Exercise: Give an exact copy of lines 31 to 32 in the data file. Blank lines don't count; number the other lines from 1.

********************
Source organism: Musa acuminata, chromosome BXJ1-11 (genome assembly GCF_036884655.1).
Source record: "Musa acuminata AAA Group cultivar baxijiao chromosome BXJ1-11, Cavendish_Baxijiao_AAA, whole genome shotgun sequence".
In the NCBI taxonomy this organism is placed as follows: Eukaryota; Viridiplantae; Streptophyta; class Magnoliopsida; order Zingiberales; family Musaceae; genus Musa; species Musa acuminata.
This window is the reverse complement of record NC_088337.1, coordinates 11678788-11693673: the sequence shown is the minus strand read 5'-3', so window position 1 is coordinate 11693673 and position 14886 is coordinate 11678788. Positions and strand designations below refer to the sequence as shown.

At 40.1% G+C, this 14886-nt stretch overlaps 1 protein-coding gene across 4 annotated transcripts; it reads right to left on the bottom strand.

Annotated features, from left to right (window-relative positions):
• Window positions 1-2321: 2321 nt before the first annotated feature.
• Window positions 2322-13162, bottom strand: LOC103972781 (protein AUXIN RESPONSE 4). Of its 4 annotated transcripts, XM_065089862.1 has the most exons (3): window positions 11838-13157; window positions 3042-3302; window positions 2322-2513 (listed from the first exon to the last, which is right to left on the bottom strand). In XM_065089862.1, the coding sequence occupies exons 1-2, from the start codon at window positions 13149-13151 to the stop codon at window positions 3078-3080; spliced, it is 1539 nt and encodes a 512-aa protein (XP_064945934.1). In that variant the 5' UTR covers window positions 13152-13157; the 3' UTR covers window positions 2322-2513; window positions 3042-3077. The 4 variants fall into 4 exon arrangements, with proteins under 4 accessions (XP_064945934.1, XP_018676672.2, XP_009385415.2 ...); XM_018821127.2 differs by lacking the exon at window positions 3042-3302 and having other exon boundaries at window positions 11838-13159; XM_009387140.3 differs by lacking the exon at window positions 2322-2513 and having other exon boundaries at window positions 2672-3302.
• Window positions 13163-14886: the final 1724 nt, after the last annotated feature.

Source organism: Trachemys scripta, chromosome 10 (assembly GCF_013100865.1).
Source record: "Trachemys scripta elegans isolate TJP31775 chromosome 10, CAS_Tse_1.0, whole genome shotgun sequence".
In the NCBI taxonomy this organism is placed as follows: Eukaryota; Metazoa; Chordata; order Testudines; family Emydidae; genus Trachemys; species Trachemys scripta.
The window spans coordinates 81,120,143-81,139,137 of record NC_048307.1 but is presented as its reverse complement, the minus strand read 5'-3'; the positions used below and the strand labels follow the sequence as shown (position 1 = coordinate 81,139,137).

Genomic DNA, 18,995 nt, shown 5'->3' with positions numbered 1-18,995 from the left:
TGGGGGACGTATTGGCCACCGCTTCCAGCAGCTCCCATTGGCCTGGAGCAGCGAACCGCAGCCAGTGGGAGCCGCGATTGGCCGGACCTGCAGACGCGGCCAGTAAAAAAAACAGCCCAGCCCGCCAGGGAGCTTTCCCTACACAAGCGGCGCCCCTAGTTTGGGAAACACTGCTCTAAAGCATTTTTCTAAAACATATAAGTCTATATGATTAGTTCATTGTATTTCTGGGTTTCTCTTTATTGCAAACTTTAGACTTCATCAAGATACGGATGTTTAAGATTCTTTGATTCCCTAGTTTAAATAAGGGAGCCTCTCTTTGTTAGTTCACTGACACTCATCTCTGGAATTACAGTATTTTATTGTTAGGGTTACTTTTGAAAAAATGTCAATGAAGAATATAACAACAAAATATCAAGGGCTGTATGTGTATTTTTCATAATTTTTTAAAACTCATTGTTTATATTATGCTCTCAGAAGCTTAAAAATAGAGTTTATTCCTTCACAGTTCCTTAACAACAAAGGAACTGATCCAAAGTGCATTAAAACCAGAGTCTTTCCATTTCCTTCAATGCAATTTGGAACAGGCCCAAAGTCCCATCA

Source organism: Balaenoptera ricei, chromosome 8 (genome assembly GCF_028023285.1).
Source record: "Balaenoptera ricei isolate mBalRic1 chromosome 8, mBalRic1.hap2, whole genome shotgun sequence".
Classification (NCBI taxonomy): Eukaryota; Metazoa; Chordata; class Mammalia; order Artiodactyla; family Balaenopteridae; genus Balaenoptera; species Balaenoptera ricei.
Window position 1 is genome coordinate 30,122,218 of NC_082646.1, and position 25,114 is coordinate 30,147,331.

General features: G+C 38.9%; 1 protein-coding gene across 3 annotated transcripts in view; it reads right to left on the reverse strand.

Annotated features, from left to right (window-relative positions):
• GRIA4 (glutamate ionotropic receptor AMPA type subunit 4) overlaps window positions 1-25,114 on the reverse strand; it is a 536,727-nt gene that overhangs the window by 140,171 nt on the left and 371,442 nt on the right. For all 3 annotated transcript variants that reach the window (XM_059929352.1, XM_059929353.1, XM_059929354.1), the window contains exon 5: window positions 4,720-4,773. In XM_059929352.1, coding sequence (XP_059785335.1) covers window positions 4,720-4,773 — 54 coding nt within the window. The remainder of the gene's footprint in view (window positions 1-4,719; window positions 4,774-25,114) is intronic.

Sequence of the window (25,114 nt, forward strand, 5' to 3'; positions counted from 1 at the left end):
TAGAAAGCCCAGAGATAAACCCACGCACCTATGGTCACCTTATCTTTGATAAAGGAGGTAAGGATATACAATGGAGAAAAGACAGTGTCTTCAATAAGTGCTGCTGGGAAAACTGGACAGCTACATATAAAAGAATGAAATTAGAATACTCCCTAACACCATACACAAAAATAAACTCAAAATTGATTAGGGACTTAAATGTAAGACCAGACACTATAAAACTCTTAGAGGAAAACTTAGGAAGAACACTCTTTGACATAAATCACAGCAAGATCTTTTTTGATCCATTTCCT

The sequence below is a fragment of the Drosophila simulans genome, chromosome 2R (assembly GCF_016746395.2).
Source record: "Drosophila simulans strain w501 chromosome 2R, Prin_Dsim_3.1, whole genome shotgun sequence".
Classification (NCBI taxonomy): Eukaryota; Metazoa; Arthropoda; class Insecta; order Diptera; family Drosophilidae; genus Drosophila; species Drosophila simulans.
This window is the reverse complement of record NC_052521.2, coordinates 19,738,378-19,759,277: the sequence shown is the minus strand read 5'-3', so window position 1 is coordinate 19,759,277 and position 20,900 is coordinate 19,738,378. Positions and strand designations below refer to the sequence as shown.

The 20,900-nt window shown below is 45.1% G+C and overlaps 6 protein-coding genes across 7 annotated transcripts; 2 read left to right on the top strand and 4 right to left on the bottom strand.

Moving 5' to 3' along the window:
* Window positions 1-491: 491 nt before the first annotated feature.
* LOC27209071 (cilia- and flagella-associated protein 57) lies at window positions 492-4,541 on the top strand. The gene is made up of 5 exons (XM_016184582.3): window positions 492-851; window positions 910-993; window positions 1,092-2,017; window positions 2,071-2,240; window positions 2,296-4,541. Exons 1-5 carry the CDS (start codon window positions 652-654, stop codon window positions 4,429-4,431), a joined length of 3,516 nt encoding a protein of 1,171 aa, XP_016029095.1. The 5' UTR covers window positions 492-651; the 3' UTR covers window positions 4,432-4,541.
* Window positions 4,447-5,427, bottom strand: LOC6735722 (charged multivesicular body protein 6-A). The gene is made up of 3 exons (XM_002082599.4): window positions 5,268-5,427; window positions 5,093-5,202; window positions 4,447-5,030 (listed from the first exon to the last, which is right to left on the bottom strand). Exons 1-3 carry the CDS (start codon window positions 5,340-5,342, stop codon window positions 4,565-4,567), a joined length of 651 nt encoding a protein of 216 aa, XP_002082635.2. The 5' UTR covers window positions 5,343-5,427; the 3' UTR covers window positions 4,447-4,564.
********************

* Window positions 1-491: 491 nt before the first annotated feature.
* LOC27209071 (cilia- and flagella-associated protein 57) lies at window positions 492-4,541 on the top strand. The gene is made up of 5 exons (XM_016184582.3): window positions 492-851; window positions 910-993; window positions 1,092-2,017; window positions 2,071-2,240; window positions 2,296-4,541. Exons 1-5 carry the CDS (start codon window positions 652-654, stop codon window positions 4,429-4,431), a joined length of 3,516 nt encoding a protein of 1,171 aa, XP_016029095.1. The 5' UTR covers window positions 492-651; the 3' UTR covers window positions 4,432-4,541.